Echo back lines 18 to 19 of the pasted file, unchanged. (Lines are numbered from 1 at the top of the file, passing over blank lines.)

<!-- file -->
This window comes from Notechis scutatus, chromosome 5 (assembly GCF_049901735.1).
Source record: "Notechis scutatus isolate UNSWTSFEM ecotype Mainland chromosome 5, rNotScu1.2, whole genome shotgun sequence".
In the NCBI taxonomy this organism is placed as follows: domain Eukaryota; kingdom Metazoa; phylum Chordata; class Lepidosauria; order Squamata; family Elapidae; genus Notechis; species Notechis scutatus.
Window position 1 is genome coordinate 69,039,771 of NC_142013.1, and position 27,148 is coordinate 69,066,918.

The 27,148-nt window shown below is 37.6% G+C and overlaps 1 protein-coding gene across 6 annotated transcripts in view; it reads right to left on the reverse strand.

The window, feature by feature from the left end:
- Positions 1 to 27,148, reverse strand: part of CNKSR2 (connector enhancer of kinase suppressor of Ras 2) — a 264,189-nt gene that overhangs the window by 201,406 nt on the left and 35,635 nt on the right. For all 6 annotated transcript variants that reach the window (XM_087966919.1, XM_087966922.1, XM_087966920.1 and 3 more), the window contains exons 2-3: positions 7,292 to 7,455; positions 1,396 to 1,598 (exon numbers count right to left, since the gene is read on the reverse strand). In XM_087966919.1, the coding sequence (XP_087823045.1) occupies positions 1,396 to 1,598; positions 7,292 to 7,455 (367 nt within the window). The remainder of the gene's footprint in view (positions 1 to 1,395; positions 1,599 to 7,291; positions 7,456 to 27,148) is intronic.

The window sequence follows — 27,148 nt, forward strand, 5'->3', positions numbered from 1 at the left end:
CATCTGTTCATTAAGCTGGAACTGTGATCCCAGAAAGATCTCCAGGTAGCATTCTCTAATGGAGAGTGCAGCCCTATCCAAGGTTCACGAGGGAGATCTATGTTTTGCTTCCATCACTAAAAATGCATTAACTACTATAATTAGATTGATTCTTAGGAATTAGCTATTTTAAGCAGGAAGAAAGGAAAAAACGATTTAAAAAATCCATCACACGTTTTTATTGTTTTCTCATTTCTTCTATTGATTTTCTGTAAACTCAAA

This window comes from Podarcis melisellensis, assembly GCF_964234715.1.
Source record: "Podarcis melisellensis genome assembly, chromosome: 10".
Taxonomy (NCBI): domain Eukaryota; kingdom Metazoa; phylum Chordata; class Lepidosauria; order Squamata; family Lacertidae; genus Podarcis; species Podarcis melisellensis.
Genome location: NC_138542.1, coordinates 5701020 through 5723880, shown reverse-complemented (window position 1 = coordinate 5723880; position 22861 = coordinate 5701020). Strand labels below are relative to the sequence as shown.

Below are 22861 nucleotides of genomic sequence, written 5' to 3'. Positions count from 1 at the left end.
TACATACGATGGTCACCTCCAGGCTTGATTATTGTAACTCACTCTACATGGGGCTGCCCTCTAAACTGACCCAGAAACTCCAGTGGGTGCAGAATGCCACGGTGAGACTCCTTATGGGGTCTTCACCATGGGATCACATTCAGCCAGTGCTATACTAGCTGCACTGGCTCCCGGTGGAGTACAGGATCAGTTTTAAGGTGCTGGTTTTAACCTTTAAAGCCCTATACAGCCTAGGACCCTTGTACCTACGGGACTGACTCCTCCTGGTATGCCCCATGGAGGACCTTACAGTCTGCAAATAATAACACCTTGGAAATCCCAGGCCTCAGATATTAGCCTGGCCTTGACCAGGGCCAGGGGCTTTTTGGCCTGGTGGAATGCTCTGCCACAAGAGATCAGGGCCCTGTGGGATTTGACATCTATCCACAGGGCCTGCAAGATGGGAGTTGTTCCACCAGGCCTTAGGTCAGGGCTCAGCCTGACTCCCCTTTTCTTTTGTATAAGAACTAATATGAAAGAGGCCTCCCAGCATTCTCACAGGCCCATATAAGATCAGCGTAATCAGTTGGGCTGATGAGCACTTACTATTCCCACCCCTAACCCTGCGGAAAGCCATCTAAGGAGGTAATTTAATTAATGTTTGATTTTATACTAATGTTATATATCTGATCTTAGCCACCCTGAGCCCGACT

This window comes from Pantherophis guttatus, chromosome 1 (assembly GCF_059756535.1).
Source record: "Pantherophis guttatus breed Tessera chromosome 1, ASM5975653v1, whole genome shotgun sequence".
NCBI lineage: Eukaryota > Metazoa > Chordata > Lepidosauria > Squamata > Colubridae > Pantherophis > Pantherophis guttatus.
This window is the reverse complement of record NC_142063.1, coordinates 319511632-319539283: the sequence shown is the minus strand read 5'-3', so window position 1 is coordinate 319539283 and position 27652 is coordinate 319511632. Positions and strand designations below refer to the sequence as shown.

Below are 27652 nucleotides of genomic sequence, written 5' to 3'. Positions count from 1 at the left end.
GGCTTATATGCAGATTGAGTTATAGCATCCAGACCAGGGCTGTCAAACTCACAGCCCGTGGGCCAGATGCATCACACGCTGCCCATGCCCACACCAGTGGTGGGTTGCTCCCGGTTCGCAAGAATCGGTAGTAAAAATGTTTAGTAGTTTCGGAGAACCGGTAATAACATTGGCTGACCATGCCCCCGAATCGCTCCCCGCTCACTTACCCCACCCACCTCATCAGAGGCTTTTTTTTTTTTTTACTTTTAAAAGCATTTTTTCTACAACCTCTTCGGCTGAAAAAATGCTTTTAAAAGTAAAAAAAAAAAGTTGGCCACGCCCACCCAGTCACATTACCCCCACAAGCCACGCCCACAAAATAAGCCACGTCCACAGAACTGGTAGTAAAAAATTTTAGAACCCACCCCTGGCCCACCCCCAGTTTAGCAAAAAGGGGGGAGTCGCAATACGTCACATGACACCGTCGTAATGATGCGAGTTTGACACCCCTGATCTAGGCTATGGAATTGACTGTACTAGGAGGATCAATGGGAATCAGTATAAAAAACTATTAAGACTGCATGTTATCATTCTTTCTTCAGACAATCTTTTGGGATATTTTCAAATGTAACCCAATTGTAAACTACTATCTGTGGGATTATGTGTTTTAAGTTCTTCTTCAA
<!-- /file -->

NCBI lineage: Eukaryota > Metazoa > Chordata > Lepidosauria > Squamata > Colubridae > Pantherophis > Pantherophis guttatus.
This window is the reverse complement of record NC_142063.1, coordinates 319511632-319539283: the sequence shown is the minus strand read 5'-3', so window position 1 is coordinate 319539283 and position 27652 is coordinate 319511632. Positions and strand designations below refer to the sequence as shown.